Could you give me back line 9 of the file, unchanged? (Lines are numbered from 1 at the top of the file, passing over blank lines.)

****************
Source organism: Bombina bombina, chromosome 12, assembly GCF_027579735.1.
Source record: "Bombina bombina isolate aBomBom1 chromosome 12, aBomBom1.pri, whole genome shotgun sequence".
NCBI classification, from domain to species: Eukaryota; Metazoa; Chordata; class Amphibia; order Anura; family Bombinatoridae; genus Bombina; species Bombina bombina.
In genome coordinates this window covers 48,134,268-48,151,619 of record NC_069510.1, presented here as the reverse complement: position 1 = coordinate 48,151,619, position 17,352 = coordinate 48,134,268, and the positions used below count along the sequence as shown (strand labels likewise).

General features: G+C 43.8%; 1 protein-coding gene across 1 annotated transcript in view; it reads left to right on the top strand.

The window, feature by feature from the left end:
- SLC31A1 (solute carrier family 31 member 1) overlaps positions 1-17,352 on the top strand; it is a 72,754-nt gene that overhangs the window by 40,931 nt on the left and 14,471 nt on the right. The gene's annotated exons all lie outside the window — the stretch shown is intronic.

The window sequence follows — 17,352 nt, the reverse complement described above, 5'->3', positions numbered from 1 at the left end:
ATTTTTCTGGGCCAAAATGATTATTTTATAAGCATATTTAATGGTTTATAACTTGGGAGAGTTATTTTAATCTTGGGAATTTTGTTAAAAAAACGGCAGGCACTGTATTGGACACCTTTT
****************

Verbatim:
ATTTTTCTGGGCCAAAATGATTATTTTATAAGCATATTTAATGGTTTATAACTTGGGAGAGTTATTTTAATCTTGGGAATTTTGTTAAAAAAACGGCAGGCACTGTATTGGACACCTTTT